20. Ferreira D, Cavallin L, Granberg T, Lindberg O, Aguilar C, Mecocci P, et al. Quantitative validation of a visual rating scale for frontal atrophy: associations with clinical status, APOE e4. CSF biomarkers and cognition. Eur Radiol. 2016;26(8):2597–610.

    PubMed  Google Scholar 

  21. Fazekas F, Chawluk JB, Alavi A. MR signal abnormalities at 1.5 T in Alzheimer’s dementia and normal aging. Am J Neuroradiol. 1987;8(3):421–6.

    PubMed Central  Google Scholar 

  22. Cedres N, Ferreira D, Machado A, Shams S, Sacuiu S, Waern M, Wahlund L-O, Zettergren A, Kern S, Ingmar Skoog EW. Predicting Fazekas scores from automatic segmentations of white matter signal abnormalities. Aging (Albany NY). 2020;12(1):894–901.

  23. Bos I, Verhey FR, Ramakers IHGB, Jacobs HIL, Soininen H, Freund-Levi Y, et al. Cerebrovascular and amyloid pathology in predementia stages: the relationship with neurodegeneration and cognitive decline. Alzheimer’s Res Ther. 2017;9(1):101.

    Google Scholar 

  24. Abdelnour C, van Steenoven I, Londos E, Blanc F, Auestad B, Kramberger MG, et al. Alzheimer’s disease cerebrospinal fluid biomarkers predict cognitive decline in lewy body dementia. Mov Disord. 2016;31(8):1203–8.

    CAS  PubMed  Google Scholar 

  25. Jack CR Jr, Bennett DA, Blennow K, Carrillo MC, Dunn B, Budd Haeberlein S, et al. NIA-AA research framework: toward a biological definition of Alzheimer’s disease. Alzheimers Dement. 2018;14(4):535–62.

    PubMed  PubMed Central  Google Scholar 

  26. Kantarci K, Lowe VJ, Boeve BF, Senjem ML, Tosakulwong N, Lesnick TG, et al. AV-1451 tau and β-amyloid positron emission tomography imaging in dementia with Lewy bodies. Ann Neurol. 2017;81(1):58–67.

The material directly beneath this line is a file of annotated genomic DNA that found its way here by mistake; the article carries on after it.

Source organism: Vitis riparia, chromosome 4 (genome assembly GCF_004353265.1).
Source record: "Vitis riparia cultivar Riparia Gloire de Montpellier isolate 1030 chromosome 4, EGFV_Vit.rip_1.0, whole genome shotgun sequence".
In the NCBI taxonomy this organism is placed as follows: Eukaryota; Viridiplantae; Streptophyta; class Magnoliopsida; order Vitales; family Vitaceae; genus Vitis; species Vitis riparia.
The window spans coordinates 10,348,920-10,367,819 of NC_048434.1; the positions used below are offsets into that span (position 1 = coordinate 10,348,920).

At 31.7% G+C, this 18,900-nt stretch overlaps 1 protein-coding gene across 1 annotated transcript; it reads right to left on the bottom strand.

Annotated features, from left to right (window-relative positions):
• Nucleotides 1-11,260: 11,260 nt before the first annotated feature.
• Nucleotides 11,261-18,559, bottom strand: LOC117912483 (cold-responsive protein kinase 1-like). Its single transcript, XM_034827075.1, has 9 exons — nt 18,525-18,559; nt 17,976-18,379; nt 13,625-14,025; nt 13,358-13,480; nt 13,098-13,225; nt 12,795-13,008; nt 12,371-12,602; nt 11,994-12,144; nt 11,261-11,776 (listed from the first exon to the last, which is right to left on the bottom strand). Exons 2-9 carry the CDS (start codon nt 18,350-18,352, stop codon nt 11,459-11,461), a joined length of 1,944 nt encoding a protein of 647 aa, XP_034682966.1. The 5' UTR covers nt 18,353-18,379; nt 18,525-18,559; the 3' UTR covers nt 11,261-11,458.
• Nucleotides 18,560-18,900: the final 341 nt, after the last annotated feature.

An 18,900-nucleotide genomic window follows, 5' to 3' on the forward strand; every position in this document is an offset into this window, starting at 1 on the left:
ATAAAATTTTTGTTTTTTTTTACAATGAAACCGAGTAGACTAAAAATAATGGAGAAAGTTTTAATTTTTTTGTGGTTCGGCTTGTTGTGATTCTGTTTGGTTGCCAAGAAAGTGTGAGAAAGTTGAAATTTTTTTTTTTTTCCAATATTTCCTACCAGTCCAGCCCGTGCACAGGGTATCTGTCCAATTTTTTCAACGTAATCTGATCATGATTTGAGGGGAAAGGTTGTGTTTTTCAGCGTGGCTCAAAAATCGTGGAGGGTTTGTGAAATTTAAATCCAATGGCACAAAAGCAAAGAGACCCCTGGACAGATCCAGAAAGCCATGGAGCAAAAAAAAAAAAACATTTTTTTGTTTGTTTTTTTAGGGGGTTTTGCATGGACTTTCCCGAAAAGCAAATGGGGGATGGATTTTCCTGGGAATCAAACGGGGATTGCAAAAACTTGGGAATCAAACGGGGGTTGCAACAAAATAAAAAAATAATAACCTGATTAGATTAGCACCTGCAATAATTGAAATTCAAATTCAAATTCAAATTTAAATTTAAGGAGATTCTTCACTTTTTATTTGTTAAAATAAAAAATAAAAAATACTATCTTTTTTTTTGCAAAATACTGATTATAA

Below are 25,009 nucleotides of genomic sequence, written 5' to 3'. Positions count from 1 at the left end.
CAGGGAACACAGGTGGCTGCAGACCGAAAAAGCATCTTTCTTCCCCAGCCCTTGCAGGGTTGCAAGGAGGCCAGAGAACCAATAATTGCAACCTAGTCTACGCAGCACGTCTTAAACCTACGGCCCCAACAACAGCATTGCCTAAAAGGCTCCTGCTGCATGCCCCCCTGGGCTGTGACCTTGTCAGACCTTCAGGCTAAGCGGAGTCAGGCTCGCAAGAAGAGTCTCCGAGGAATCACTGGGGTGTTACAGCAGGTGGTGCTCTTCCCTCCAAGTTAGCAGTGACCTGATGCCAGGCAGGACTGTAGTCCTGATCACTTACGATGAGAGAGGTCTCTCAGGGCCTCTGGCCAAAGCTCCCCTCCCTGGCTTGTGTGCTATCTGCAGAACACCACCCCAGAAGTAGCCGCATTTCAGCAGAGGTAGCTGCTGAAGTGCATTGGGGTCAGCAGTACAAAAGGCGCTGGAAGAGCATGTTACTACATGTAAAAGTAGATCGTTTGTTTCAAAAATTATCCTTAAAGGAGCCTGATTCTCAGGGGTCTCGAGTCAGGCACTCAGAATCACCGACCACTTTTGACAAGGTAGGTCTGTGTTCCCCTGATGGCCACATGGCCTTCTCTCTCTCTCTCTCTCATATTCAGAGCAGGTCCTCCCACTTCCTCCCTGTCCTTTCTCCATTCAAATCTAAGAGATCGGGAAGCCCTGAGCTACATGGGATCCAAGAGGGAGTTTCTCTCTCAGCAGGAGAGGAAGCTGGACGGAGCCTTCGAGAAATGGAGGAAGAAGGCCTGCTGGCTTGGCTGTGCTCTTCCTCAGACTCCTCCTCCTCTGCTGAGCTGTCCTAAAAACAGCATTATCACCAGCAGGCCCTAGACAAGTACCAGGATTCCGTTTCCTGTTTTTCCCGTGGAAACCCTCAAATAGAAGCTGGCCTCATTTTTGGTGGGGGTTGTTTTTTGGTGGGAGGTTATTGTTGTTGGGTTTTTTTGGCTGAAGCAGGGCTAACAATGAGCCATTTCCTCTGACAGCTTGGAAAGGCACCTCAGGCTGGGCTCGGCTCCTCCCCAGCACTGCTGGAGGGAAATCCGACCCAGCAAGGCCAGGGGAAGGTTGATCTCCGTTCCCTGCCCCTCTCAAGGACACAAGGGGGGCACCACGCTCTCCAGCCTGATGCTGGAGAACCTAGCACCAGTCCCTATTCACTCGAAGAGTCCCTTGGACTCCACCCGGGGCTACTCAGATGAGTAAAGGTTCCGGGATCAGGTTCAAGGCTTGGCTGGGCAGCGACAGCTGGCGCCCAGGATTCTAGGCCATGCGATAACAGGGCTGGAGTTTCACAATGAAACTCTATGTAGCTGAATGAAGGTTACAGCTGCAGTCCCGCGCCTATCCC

CAS  PubMed  Google Scholar 

  27. Smith R, Schöll M, Londos E, Ohlsson T, Hansson O. F-AV-1451 in Parkinson’s disease with and without dementia and in dementia with Lewy bodies. Sci Rep. 2018;8(1):4717.

    PubMed  PubMed Central  Google Scholar 

  28. Gomperts S, Locascio JJ, Makaretz SJ, Schultz A, Caso C, Vasdev N, et al. Tau PET imaging in the Lewy body diseases. J AMA Neurol. 2016;73(11):1334–41.

    Google Scholar 

  29. Lê S, Josse J, Husson F. FactoMineR: an R package for multivariate analysis. J Stat Softw. 2008;25(1):1–18.

    Google Scholar 

  30. Ward JH. Hierarchical grouping to optimize an objective function. J Am Stat Assoc. 1963;58(301):236–44.

    Google Scholar 

  31. Calinski T, Harabasz J. A dendrite method foe cluster analysis. Commun Stat. 1974;3(1):1–27.

    Google Scholar 

  32. Hochberg Y, Benjamini Y. More powerful procedures for multiple significance testing. Stat Med. 1990;9(7):811–8.

    CAS  PubMed  Google Scholar 

  33. Mouton A, Blanc F, Gros A, Manera V, Fabre R, Sauleau E, et al. Sex ratio in dementia with Lewy bodies balanced between Alzheimer’s disease and Parkinson’s disease dementia: a cross-sectional study. Alzheimer’s Res Ther. 2018;10(1):92.

    CAS  Google Scholar